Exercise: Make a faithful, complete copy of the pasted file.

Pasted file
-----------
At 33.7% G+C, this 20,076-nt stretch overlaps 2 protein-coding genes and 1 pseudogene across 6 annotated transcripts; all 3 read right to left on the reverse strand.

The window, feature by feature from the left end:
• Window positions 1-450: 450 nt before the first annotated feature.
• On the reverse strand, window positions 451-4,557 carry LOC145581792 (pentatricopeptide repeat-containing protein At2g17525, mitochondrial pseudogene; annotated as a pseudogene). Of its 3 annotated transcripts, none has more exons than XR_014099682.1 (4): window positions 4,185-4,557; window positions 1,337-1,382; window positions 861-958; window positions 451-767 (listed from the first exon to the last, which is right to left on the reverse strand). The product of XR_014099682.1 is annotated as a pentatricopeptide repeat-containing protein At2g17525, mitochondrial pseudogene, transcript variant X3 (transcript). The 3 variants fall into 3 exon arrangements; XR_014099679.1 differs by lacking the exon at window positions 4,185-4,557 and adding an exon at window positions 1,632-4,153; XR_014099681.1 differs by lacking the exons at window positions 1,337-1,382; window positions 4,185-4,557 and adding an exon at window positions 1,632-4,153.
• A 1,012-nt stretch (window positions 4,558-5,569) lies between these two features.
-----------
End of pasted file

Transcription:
At 33.7% G+C, this 20,076-nt stretch overlaps 2 protein-coding genes and 1 pseudogene across 6 annotated transcripts; all 3 read right to left on the reverse strand.

The window, feature by feature from the left end:
• Window positions 1-450: 450 nt before the first annotated feature.
• On the reverse strand, window positions 451-4,557 carry LOC145581792 (pentatricopeptide repeat-containing protein At2g17525, mitochondrial pseudogene; annotated as a pseudogene). Of its 3 annotated transcripts, none has more exons than XR_014099682.1 (4): window positions 4,185-4,557; window positions 1,337-1,382; window positions 861-958; window positions 451-767 (listed from the first exon to the last, which is right to left on the reverse strand). The product of XR_014099682.1 is annotated as a pentatricopeptide repeat-containing protein At2g17525, mitochondrial pseudogene, transcript variant X3 (transcript). The 3 variants fall into 3 exon arrangements; XR_014099679.1 differs by lacking the exon at window positions 4,185-4,557 and adding an exon at window positions 1,632-4,153; XR_014099681.1 differs by lacking the exons at window positions 1,337-1,382; window positions 4,185-4,557 and adding an exon at window positions 1,632-4,153.
• A 1,012-nt stretch (window positions 4,558-5,569) lies between these two features.